n this file photo from Aug. 25, 2020, students Jessica DeSena, right, and Camden Coggburn, left, both from Columbus, sit outside Thompson Library during the first day of fall classes at Ohio State.
( Joshua A. Bickel/The Columbus Dispatch via AP, File
Melissa Harris-Perry: I'm Melissa Harris-Perry and this is The Takeaway. The gender gap in higher education is nothing new and it's grown more intense since the onset of the pandemic. Data show it's particularly pervasive for men of color. Kelly Field is a freelance journalist who's been covering education for 20 years. She recently wrote about this gender gap for the Chronicle of Higher Education.
Kelly Field: We've been seeing women outnumber men in higher education for a number of years, and the gap has been growing steadily larger, but we saw an acceleration of that trend during the pandemic. The male undergraduate enrollment fell by 7%, which was nearly three times as much as female enrollment. That decline was the steepest and the gender gap was the largest among students of color who are attending community colleges.
Melissa Harris-Perry: Let's break down those two aspects for men of color, and then also men in community colleges who also tend to be men of color, but start with the men of color. Why the steepest declines there as opposed to with young white men?
Kelly Field: It's partly because of the disproportionate impact that the pandemic had on communities of color. People were more likely to have lost their jobs or have become sick, and that influenced their decisions about enrolling in college. Either hesitancy about being in school during the pandemic or feeling that they needed to work because a family member might've lost a job.
Melissa Harris-Perry: We know that men may have that higher earning potential, but isn't it also the case, and I guess this was part of what surprised me about the findings that women often have compounding domestic responsibilities, and it seems to me that in the context of the pandemic, I would have suspected that it was women who we were going to lose relative to college enrollment.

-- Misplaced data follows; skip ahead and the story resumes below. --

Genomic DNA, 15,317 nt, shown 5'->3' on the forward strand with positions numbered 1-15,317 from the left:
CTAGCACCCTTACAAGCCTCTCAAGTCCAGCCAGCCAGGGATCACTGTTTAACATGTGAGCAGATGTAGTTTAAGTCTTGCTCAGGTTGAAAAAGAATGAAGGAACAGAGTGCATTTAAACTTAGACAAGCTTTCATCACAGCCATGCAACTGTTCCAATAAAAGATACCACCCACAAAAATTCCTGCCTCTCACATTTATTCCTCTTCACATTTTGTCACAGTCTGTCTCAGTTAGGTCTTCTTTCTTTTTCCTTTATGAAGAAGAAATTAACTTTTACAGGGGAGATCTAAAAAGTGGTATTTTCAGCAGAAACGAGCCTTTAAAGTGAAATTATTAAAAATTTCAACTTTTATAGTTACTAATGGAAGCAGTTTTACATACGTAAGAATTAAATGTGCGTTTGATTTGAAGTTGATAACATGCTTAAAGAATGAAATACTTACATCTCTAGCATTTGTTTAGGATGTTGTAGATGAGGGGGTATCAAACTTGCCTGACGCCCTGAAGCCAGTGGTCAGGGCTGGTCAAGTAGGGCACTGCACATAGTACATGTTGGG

Kelly Field: Yes. You would have thought so, but I think the fact that a lot of colleges or nearly all colleges went online and a lot of women were staying home to help their kids with school may have enabled them to do their own schoolwork alongside their children.
Melissa Harris-Perry: Right. Because now you weren't having to leave them and go to a place.
Kelly Field: Right, exactly.
Melissa Harris-Perry: Now talk about community colleges, how is this different than four years?
Kelly Field: Across the board, community colleges saw the steepest decline in enrollment, but as I mentioned before, it was steepest among Black and Hispanic men. Their enrollment plummeted by almost 20% for Black men and 16.6% for Hispanic men, which was about 10 percentage points more than the drops in Black and Hispanic female enrollment. We saw smaller drops in enrollment of Asian men, but they were still about eight times the size of the drops for Asian women.
Melissa Harris-Perry: Here's what makes me nervous. I feel like I've been doing work as an intersectional Black feminist for years now to draw attention to the ways that for example, Black girls and Black women have very specific vulnerabilities within systems, have been trying to push and advocate for programs addressing girls and women, but these numbers are also very convincing about the fact that we probably also need some that are directly impacting men and men of color. How do we balance that?
Kelly Field: Colleges have been creating programs for women for a number of years, but there's not nearly as many programs for men. In recent years, we've seen some growth in that area, but there's still-- it can be a tough sell for colleges because of this perception that men have a lot of advantages in our society. They tend to out-earn women, for example. Convincing administrators to create these programs can be challenging, but there's roughly 100 programs according to one estimate for men on college campuses, which is far outnumbered by the number of programs for women and the majority of these tend to be geared towards men of color.
Melissa Harris-Perry: What does a program look like? What does it mean to say we have a program to try to attract or retain men on our campus?
Kelly Field: These programs offer different things. A lot of times they offer fellowship a sense of community for students who-- there's a lot of research that suggests that men of color often feel alienated from college and that their sense of not belonging has been deepened by the pandemic and the racial unrest that we've experienced in this country. To some degree, they focus on creating a sense of community belonging.